Gin described as a distilled beverage with a flavor derived from so called Juniper Berries, Junipers Communis, which is actually not a real berry but a cone. While different styles of Gin has existed since the dawn of the drink Gin is usually divided into two large categories, these are known as distilled gin, made in the traditional way, and compound gin, which is never re-destilled but simply flavored and not as highly regarded as distilled gin.
The minimum alcohol volume by volume level of European Gin is 37.5% while in the US the minimum is 40%. The most popular Gin today is London dry gin, which is a kind of distilled gin, which, in addition to all the usual ingredients, is distilled in the presence of a large variety of different spices such as lemon, anise, licorice, cinnamon, dragon eye and a lot more. Juniper berries has been thought from ancient times to have special medical powers, in the 11th century, Italian monks tried to use Gin as a remedy for bubonic plague.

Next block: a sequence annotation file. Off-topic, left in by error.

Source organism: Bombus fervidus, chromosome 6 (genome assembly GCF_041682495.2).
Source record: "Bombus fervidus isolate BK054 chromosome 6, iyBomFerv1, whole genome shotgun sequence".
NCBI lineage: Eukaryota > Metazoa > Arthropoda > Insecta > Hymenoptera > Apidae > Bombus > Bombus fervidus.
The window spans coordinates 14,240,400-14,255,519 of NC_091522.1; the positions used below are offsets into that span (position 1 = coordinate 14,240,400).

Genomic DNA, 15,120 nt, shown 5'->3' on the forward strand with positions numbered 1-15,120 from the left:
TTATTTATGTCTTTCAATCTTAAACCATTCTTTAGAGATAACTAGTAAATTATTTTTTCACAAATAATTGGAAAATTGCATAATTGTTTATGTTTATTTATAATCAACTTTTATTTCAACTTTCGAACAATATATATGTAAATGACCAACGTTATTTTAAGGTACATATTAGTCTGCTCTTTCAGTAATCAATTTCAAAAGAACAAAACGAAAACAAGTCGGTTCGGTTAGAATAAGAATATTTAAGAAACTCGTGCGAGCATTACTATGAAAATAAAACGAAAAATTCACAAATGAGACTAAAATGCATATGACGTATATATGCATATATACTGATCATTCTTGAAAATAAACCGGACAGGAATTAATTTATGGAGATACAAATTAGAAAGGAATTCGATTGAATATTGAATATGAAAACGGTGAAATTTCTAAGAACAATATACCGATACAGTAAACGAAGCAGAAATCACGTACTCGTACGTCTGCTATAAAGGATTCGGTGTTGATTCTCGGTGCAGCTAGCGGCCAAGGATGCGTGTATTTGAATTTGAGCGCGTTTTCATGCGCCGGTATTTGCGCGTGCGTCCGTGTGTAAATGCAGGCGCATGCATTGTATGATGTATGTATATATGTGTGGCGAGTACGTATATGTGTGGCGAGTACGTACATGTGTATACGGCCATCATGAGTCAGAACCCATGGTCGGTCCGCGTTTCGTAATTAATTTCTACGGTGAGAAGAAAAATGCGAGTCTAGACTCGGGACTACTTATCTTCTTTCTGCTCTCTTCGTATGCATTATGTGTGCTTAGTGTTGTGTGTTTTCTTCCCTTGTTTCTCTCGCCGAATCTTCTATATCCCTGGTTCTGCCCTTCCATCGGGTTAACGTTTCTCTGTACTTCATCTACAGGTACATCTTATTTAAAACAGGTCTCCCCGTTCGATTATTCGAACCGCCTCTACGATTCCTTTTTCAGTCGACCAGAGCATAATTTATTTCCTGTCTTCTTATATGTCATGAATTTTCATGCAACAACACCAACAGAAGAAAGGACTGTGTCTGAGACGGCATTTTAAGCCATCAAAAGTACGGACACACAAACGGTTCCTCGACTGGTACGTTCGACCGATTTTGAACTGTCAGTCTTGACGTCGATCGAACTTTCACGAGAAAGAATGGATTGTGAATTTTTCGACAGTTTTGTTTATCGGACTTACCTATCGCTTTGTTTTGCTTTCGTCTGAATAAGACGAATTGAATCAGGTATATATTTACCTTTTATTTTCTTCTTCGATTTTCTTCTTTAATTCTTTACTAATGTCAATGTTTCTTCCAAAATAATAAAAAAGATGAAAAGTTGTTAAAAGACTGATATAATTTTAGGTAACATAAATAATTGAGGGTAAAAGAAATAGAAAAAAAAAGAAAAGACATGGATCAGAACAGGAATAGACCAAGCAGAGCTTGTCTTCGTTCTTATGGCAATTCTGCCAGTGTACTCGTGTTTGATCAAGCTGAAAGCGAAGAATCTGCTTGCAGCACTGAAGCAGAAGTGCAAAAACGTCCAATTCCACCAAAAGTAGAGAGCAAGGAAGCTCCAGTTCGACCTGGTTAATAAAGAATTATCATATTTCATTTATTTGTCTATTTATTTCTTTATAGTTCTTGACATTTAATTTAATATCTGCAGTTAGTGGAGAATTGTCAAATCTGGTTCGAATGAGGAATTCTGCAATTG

The word Gin is a derivation of the French word for Juniper – genévrier, it is commonly believed that the word has its roots in the name for the Swiss city of Geneva, this is wrong. Gin did not become popular in England until the Dutch king known as William of Orange seized the British throne, although during this time most of the gin found in stores was of very low quality and often flavored with turpentine, a type of oil.
The drink became even more popular in England when the government decided to impose large taxes on all imported alcoholic beverages and at the same time allowed unlicensed gin to be produced. During the time of unlicensed gin production in England, gin became six times as popular as beer and out of the 15000 drinking establishments in London, more than half were gin-shops.